On this yacht charter itinerary in Greece, far over on the eastern side of the Greek Islands, cruise through the Dodecanese Island Chain. The word Dodecanese is derived from a Greek word for “twelve is”, for there are 12 main islands in the Dodecanese Island chain. The Dodecanese Islands run along the coast of Turkey and in some instances are closer to the mainland of Turkey than to other Greek Islands, however they remain truly Greek in nature and are wonderful to visit via yacht charter.
As all feel of all Greek islands vary from one to the other, the “twelve” of the Dodecanese also vary from Samos, the home of Pythagorus at the northern end to Rhodes, once home to the Knights of the Templar and other medieval knight orders, at the southern end. In between , amongst others, are Patmos capped by the Monastery of St. John, Kos, the gateway to Bodrum, Turkey, and Symi, considered one of the nicest of all of the Greek Islands.
Charters for the Dodecanese Islands generally include highlights of Turkey, such as the ruins of Knidos, that border the island chain as well. Great starting points for a charter of the Dodecanese Islands are Kusadasi, Turkey, after a tour of Ephesus, and a short cruise over to the most northern of the main Twleve Islands of Samos, or a start in Rhodes or Marmaris, Turkey.
There are a variety of itineraries possible, including the itinerary below.
Greek Dodecanese Islands
Rhodes – Samos or Kusadasi (Turkey)
Day 1: Join your yacht in Rhodes, with an east coast of endless sandy beaches and sunshine 300 days a year, Rhodes is the most popular of the Dodecanese. The incredibly well preserved old town of Rhodes is the largest inhabited medieval town in Europe. Behind imposing walls, it is the fortified nucleus of Rhodes City. The tranquil, twisting alleyways in the old town are a web of Byzantine, Turkish and Latin architecture. Faliraki Beach is the island’s premier resort; the beach at Kalithea Thermi is the site of an abandoned Italian spa. If you are looking for quiet shores cruise over to Stegna Beach or the sandy cove of Agathi. Overnight.
Rhodes Old City Architecture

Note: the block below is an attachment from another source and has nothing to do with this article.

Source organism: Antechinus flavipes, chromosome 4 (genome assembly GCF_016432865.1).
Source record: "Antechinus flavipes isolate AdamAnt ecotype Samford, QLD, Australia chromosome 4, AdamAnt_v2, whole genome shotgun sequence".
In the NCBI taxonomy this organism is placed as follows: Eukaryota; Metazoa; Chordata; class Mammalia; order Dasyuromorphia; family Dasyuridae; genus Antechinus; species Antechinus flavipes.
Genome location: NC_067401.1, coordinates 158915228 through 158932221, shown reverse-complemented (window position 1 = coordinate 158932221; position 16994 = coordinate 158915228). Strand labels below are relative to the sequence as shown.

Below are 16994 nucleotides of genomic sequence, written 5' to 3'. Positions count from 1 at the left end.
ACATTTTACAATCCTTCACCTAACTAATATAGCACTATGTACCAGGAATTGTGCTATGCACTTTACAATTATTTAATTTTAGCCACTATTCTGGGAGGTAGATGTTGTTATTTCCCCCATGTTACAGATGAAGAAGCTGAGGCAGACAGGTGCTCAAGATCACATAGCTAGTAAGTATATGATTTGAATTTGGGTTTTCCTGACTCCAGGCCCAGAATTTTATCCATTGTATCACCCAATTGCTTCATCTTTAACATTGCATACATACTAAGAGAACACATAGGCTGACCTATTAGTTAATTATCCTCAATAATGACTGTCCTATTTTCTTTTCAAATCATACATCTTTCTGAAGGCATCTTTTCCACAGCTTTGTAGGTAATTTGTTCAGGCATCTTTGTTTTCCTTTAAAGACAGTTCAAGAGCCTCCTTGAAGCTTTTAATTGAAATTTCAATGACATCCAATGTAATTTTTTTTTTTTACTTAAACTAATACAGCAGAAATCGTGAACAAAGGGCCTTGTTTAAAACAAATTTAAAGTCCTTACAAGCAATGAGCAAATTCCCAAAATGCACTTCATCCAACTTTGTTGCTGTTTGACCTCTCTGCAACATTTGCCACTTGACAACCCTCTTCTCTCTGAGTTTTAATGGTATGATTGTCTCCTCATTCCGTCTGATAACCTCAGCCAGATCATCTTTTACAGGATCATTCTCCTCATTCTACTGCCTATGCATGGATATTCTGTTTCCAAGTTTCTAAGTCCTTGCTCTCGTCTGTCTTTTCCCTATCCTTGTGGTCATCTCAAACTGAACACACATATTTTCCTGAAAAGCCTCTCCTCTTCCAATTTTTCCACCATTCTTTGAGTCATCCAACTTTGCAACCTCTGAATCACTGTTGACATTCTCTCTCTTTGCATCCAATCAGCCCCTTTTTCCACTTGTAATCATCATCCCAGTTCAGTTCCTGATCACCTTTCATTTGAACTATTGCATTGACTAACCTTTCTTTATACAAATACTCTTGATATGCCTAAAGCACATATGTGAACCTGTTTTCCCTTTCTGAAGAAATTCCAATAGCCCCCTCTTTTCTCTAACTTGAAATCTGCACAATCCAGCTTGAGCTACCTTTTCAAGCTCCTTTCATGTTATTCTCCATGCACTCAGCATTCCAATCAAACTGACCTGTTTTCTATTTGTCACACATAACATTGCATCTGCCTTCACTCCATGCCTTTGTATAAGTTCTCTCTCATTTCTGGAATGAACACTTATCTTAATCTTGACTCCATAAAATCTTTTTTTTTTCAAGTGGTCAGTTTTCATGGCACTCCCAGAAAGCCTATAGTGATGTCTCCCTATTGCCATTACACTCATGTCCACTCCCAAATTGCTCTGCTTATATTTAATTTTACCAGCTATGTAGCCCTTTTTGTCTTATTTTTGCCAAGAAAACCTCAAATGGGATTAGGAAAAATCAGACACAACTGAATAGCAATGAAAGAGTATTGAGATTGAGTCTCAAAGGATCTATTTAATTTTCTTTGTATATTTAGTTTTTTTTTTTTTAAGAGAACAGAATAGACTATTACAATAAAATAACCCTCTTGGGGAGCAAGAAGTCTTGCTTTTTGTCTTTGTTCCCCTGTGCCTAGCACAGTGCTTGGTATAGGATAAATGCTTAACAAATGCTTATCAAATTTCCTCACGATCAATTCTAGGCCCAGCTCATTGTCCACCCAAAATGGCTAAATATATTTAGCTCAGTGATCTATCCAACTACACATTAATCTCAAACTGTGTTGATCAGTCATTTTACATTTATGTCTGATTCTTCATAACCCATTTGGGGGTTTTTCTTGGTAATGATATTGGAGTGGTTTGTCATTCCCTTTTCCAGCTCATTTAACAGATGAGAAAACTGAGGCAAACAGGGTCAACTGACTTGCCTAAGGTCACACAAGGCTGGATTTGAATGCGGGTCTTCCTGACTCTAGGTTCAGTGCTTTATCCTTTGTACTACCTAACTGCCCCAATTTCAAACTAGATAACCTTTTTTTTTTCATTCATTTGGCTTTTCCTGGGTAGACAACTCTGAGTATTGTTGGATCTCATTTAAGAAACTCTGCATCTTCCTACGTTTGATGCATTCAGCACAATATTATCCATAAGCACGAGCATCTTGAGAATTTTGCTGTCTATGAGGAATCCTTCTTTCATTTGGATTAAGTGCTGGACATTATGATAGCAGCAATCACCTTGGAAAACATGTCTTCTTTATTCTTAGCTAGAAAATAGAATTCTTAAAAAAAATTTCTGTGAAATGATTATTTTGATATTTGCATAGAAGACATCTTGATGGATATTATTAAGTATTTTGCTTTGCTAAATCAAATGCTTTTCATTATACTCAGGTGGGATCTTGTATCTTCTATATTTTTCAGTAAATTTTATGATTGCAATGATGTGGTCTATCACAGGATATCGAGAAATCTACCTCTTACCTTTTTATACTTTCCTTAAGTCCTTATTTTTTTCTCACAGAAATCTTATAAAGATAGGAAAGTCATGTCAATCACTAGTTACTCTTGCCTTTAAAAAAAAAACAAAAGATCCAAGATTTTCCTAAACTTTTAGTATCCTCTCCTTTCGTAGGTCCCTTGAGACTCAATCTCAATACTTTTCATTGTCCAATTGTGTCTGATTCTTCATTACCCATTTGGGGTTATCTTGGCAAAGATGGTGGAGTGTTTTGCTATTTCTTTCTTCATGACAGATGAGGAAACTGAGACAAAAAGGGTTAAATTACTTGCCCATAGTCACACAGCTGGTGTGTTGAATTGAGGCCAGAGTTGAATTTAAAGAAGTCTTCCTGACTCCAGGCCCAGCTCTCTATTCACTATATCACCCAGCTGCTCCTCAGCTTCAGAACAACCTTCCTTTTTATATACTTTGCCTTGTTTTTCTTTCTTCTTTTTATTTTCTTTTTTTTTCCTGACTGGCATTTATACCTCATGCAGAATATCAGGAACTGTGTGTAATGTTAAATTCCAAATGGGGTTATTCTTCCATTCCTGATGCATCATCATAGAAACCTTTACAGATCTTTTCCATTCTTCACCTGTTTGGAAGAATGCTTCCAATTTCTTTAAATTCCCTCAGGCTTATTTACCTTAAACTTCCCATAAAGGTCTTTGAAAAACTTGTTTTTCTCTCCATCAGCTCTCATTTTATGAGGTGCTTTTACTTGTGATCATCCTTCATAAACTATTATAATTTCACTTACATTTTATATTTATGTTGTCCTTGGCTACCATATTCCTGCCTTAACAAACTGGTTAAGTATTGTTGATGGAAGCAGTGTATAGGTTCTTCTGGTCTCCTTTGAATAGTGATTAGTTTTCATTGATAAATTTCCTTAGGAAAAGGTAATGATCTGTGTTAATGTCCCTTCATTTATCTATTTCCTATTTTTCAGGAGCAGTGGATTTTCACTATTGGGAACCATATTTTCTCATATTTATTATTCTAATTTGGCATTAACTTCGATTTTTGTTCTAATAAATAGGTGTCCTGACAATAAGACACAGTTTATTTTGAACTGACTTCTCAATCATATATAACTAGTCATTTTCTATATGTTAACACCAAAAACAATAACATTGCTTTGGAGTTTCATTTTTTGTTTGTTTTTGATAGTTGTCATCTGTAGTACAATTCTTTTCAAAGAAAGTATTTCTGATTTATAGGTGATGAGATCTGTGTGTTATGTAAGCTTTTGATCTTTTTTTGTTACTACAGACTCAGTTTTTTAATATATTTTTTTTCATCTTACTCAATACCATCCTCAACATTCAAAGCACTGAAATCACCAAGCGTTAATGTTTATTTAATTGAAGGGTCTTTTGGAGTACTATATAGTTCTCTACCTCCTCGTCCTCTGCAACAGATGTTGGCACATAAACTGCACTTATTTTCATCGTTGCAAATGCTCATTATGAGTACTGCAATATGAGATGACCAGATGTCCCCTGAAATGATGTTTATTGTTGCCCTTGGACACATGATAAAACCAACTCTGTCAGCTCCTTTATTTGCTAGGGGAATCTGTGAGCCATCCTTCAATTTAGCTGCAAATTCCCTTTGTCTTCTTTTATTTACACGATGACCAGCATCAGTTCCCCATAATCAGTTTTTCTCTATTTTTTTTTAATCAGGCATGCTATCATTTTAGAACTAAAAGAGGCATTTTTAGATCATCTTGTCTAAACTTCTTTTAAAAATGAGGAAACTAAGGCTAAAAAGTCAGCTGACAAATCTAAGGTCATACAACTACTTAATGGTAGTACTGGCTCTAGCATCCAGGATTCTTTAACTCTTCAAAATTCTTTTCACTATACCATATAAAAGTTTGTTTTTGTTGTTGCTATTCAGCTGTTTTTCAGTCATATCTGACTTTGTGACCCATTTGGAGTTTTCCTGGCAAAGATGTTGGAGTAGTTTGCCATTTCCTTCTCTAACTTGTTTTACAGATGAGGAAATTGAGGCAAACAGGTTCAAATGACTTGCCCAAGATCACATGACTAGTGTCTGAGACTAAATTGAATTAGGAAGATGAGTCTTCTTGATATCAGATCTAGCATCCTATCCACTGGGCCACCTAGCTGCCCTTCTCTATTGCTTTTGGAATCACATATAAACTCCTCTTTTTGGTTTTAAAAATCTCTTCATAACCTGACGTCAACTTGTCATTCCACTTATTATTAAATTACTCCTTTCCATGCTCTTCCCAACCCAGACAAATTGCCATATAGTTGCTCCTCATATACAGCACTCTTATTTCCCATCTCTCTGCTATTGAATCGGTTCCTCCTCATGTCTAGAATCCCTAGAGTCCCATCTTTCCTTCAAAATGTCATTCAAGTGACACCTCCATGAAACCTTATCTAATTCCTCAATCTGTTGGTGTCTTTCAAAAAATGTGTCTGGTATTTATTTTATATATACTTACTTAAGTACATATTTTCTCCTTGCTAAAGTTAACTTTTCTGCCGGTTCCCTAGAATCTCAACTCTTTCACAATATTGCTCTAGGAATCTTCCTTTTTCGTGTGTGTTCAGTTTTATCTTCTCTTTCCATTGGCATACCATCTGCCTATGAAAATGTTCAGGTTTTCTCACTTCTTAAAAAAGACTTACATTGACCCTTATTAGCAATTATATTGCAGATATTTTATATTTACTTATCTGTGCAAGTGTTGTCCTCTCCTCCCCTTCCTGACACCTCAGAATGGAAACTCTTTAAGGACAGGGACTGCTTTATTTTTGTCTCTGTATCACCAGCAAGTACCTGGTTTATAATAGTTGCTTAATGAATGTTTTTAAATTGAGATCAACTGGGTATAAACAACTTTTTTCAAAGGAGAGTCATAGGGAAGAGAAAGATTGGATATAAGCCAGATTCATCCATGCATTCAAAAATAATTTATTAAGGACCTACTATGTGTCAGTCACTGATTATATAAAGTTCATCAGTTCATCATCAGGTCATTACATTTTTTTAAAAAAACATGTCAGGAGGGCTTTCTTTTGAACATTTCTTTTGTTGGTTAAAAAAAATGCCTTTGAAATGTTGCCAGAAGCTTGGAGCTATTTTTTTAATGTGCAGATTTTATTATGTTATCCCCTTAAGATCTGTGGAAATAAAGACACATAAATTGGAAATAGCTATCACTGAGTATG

Day 2: A lovely, mountainous island, Symi (or Simi) was reputed to be the birthplace of the Three Graces. While its interior is punctuated with small valleys, its coastline alternates between being steep and rocky or sandy and indented with little coves. One of the island’s most famous landmarks is the monastery of the Archangel Michael Panormitis on the southwest coast. It was built in the 18th century, and contains marvelous frescoes and a carved iconostasis. This Ministry claims that all waters of the world pass through their bay at some point. If you would like to reach them, simply place a message in a bottle and at some point it will reach them. Whether or not this is always true, be sure to stop in at their museum with bottle messages they have received over the centuries. If you ask, perhaps one of the priests will give you a vile of blessed waters for your journey. There is no lack of wonderful beaches on Symi. You’ll find good swimming at Yialos, Pedio, Emborios, Marathounda, Nanou as well as on the nearby islets of Agia Marina and Nimos. 23 NM from Rhodes.Day 3: Cruise over early to the tiny remote island of Kastellorizo. This islands has no beaches and has instead several rocky inlets, where you can swim and snorkel in the crystalline sea. With the Knights of St John Castle situated above the quay, it is one of the most picturesque harbors in the Dodecanese. On the southeastern coast of the island is the beautiful blue cave. Enjoy lunch before heading across to Tilos, which has fine tranquil beaches, vistas of high cliffs, rocky inlets and valleys of almond and walnut trees. There are only two settlements, the peaceful whitewashed village of Magalo Horio and the waterfront town of Livadia. The uncrowded beaches of Eristos (shaded), Agios Antonis (sandy) and Plaka are a real treat. Overnight